Virtualization Adapted Adapting Business Processes for Virtual Infrastrcuture (and vice-versa)


HyTrust Appliance 2.1 Available

Filed under: virtualization — Tags: , , , , , , , , , , , , — iben @ 14:36

HyTrust recently celebrated its 3-year birthday.  HyTrust was founded in October 2007 to bring secure access control and policy to virtual infrastructure, enabling wider adoption of virtualization throughout the enterprise — exactly the same focus that we have today.

It’s amazing to see what we have achieved in the last three years: great enterprise customers; solid partnerships with the major players in virtualization (VMware, Cisco, RSA, Intel and Symantec); numerous accolades, including Best of Show at VMworld; and, of course, several significant releases of HyTrust Appliance…

So we’re excited to let you know that HyTrust Appliance 2.1 is now generally available. It is chock-full of exciting new enterprise features, including protection for the control of Cisco Nexus 1000V, application-level high availability, and smart card support.  As always, we have also made 2.1 available in the Community Edition form, which can be downloaded for free here:

New HyTrust Appliance Capabilities At a Glance

  • Support for VMware vSphere 4.1
  • Integrated access control, policy and audit logging for Cisco Nexus 1000V CLI management (NX-OS command set)
  • Support for complex, multi-domain Active Directory environments
  • Single sign-on via Windows pass-through authentication with smart card integration
  • New ESX hardening templates including VMware Hardening Guide 4.0 and (Sarbanes Oxley) SOX hardening template
  • Application-level high availability (in addition to VMware HA/FT and federation)

If you would like to take a look at the new functionality, we have recorded demos of the new version available for your viewing pleasure.

For those of you currently evaluating HyTrust Appliance, we’d like to extend an added incentive to make your purchase in Q4: for a limited time, HyTrust is offering a free “jump-start” professional services package to help you get up and running quickly. Contact sales ( for more information.


Host Profiles N1KV VDS

Filed under: virtualization — Tags: , , , , , , , , , , , — iben @ 06:21

Background to Using Host Profiles

The vDS UI also allows a phased migration of vmnics from vSS to vDS without disruption to an operational environment. VMs can be migrated from a vSS to a vDS on the fly so long as the vDS and vSS have connectivity to the same network at the same time and the origin Port Group on the vSS and destination DV Port Group on the vDS are configured to the same VLAN.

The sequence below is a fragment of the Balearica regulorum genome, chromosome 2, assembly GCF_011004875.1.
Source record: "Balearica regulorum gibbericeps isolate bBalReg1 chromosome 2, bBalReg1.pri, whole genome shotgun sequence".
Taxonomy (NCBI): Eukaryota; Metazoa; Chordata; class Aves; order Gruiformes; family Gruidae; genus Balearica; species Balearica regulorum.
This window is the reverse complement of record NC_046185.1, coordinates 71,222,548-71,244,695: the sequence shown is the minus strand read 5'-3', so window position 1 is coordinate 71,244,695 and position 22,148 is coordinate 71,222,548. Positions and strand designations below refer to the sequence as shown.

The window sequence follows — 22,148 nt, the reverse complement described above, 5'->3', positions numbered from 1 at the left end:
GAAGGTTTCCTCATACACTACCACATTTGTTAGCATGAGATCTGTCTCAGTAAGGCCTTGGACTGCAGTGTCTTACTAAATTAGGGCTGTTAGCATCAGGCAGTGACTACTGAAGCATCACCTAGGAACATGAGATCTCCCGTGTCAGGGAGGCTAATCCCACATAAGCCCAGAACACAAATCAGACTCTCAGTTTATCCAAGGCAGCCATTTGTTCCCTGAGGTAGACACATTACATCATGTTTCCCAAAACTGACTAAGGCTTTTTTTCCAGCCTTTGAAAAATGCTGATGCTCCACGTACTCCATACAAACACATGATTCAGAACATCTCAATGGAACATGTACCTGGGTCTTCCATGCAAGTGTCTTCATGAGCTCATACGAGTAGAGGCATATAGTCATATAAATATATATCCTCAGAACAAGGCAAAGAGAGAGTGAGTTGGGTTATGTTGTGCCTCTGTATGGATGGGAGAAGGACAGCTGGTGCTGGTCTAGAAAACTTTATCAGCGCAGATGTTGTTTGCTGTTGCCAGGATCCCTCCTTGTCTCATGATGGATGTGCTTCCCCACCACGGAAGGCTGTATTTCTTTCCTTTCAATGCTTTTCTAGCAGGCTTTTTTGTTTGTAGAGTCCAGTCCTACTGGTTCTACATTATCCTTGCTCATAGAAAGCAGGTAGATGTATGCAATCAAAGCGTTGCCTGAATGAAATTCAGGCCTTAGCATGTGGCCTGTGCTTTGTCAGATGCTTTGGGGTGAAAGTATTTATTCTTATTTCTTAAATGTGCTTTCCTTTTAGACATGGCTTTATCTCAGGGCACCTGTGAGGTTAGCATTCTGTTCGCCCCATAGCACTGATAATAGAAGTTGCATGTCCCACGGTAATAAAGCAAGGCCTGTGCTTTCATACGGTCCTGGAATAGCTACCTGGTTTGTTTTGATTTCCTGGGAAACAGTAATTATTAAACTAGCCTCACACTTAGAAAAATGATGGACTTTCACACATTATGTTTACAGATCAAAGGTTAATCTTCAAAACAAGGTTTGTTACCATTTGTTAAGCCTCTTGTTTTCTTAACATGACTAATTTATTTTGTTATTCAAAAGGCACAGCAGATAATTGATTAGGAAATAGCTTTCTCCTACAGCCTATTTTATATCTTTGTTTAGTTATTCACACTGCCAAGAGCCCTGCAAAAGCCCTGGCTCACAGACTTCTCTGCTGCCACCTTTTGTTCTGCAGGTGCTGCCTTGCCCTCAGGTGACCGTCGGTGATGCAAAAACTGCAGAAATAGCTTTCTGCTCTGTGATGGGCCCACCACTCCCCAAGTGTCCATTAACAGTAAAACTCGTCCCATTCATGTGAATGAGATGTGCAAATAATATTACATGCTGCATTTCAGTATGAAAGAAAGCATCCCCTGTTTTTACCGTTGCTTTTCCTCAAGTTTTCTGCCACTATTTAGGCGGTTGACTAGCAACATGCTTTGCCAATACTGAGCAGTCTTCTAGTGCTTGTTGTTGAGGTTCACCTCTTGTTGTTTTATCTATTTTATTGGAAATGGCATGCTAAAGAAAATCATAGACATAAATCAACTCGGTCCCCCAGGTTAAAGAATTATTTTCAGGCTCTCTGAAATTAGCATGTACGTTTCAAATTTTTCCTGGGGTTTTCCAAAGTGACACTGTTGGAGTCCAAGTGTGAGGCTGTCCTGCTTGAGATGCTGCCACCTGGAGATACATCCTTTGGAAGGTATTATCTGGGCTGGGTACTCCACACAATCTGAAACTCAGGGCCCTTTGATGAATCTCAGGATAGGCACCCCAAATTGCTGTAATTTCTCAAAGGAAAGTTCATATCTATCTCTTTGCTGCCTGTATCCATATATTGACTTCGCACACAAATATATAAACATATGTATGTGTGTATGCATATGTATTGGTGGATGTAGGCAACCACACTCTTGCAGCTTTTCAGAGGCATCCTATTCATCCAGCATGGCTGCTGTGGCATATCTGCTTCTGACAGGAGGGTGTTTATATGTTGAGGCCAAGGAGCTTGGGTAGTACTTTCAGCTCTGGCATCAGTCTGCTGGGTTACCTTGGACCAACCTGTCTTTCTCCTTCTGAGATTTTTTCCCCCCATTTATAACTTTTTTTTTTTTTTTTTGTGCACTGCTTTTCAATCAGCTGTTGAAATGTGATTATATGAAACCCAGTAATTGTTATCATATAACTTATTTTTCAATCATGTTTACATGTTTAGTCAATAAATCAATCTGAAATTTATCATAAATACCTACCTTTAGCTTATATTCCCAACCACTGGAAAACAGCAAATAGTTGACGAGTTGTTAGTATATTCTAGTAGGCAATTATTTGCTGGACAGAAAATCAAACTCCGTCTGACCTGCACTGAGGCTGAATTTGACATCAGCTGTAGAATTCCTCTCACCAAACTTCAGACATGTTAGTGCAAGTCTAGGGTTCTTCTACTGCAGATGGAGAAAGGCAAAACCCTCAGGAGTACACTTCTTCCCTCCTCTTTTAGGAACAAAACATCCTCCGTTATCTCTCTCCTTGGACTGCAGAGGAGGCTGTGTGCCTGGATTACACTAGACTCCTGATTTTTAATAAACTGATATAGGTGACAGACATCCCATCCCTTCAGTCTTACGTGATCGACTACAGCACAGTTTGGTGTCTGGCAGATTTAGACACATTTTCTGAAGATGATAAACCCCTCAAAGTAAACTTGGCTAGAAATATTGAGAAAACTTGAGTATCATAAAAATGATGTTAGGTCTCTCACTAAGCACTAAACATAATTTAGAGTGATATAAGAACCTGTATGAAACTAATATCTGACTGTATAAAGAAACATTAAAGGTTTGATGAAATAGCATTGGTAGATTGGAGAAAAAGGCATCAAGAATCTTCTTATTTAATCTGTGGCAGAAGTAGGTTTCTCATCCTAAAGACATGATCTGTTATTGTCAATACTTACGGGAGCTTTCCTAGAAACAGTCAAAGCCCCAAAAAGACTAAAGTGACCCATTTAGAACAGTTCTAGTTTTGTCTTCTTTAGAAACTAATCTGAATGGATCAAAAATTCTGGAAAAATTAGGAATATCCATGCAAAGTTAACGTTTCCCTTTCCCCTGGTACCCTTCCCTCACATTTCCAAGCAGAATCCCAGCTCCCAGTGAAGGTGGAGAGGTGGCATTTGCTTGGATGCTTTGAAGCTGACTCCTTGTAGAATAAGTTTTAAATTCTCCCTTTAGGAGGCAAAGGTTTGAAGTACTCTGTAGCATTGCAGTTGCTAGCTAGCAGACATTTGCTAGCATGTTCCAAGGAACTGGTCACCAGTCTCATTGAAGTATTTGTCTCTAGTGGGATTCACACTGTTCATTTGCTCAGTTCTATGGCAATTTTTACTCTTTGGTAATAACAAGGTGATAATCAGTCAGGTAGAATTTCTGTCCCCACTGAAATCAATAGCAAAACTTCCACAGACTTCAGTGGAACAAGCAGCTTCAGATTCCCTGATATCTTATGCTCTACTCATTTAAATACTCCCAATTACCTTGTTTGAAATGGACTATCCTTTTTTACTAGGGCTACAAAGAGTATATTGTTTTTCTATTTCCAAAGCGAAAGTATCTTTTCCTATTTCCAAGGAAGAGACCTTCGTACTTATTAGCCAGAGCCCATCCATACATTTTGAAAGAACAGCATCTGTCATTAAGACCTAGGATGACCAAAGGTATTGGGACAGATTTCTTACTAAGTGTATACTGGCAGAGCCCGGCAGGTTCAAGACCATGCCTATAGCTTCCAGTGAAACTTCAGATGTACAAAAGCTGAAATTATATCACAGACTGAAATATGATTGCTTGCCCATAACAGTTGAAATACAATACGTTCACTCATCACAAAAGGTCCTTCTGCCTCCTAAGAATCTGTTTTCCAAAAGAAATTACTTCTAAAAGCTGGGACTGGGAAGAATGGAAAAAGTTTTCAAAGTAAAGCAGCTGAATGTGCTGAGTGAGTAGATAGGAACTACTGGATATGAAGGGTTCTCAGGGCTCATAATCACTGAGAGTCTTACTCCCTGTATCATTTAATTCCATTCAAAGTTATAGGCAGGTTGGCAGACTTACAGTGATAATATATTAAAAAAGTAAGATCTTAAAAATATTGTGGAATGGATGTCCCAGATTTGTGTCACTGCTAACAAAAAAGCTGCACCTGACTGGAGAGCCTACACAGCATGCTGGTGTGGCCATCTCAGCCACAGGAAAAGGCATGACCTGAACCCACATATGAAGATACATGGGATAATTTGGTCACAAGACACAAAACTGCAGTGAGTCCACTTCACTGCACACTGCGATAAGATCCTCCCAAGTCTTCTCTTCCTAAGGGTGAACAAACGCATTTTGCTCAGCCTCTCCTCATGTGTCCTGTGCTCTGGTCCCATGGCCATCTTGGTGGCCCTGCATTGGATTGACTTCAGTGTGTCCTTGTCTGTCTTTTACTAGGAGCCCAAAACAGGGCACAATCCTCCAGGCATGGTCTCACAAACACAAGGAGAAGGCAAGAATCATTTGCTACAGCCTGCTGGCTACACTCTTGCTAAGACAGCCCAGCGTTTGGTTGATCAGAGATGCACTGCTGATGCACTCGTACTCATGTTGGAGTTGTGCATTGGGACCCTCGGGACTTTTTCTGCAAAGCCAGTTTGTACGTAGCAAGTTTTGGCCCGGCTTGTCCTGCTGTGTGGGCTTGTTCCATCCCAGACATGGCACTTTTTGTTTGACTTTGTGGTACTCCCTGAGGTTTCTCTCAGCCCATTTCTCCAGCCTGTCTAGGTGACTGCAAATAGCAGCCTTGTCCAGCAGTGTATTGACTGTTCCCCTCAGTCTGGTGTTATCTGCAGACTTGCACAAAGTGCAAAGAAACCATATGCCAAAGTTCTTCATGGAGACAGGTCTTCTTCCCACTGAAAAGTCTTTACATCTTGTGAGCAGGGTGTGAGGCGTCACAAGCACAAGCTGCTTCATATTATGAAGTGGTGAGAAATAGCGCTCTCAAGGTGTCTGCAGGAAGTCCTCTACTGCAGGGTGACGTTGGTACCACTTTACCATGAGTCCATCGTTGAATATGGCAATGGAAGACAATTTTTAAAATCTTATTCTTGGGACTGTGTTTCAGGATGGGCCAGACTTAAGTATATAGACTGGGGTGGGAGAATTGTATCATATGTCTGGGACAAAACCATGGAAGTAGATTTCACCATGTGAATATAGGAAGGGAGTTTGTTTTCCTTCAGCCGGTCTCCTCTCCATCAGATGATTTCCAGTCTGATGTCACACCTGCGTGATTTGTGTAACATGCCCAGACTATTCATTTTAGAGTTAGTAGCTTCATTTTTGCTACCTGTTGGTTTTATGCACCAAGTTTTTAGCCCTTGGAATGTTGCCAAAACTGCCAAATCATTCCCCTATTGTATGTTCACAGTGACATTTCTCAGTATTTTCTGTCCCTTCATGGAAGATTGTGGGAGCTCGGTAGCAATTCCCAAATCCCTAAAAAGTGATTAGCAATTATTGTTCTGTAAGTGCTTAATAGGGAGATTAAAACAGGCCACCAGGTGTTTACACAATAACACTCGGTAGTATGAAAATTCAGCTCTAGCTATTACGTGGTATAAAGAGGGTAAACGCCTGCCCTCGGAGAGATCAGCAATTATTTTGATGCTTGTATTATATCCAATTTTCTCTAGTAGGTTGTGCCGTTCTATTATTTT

Host Profiles provide a way to migrate multiple hosts at one time. Host Profiles use a golden profile from a migrated host to propagate a configuration to a number of other hosts.

When applying a Host Profile to a host, the host must be in Maintenance Mode. This requires VMs to be either powered down or migrated to another host.

Host Profiles are most appropriate for new installations of similarly configured hosts (i.e. same number of vmnics, same vmnic to physical switch configuration, no active VMS).

The table below summarizes the deployment situations and suggested methods for migration from vSS to vDS. Note: These are suggestions only; both methods will work within the guidelines mentioned above.

Summary of Migration Methods

Table 1 – Summary of vSS to vDS Migration Methods

DeploymentSituation SuggestedMethod Details
New servers, same vmnic config, no active VMs vDS UI + HP Migrate first host with vDS UI. Take host profile and apply to remaining hosts
<5 Existing Servers, no active VMs vDS UI Small number of servers. Can use host profiles, but possibly easier to continue with vDS UI
>5 Existing servers, same vmnic configs, no active VMs vDS UI + HP Larger number of servers with similar vmnic configuration. No active VMs so can enter maintenance mode and use Host Profiles
Existing Servers, active/operational VMs vDS UI Cannot use Maintenance Mode as VMs active. Phased vmnic migration suggested to ensurecontinuity of VM communications
 Existing Servers, dissimilar vmnic configurations vDS UI Enables per host tailoring of vmnic to dvUplink PortGroup mapping
Ongoing Compliance Checking HP Non-disruptively check network settings are compliant with approved “golden” configuration

Note: vDS UI = Use vDS UI; HP = use Host Profiles; vDS + HP = use vDS UI to deploy first host and Host Profiles for remaining hosts.

Applying NIC Teaming Policies to DV Port Groups With a vSS, NIC teaming policies are defined on the virtual switch with an optional override on each Port Group definition.  With vDS, NIC teaming policies are only defined on the DV Port Groups and apply to dvUplinks, not vmnics.  The vmnics are mapped to the dvUplinks on a per host basis.  This enables each host to have a different vmnic to physical host configuration and yet use the same NIC teaming policy over all hosts spanned by the vDS.

Monitoring Hash vmnic Selection in NIC Teams

The esxtop command from the ESX console can reveal the physical NIC (vmnic) used by virtual port or VM within a NIC team.

Use esxtop to see the following information:

  • PORT-ID represents an internal port number on the virtual switch
  • USED-BY column shows what that port number is used by (e.g. VMkernel, VM, etc)
  • TEAM-PNIC column shows what physical nic (vmnic) is being used for traffic from that virtual port (the result of the hash within the NIC team)
  • The remaining columns indicate the Receive and Transmit traffic rates on those ports.

To use esxtop, type esxtop from the ESX console and then type n.

A list of commands for the ESX command line interface is published in Chapter 6 of the ESX 4.0 Configuration Guide (available at To control console output to one page at a time by adding the | more suffix to the commands. For example:
esxcfg-vswitch –l | more


(See page 8)

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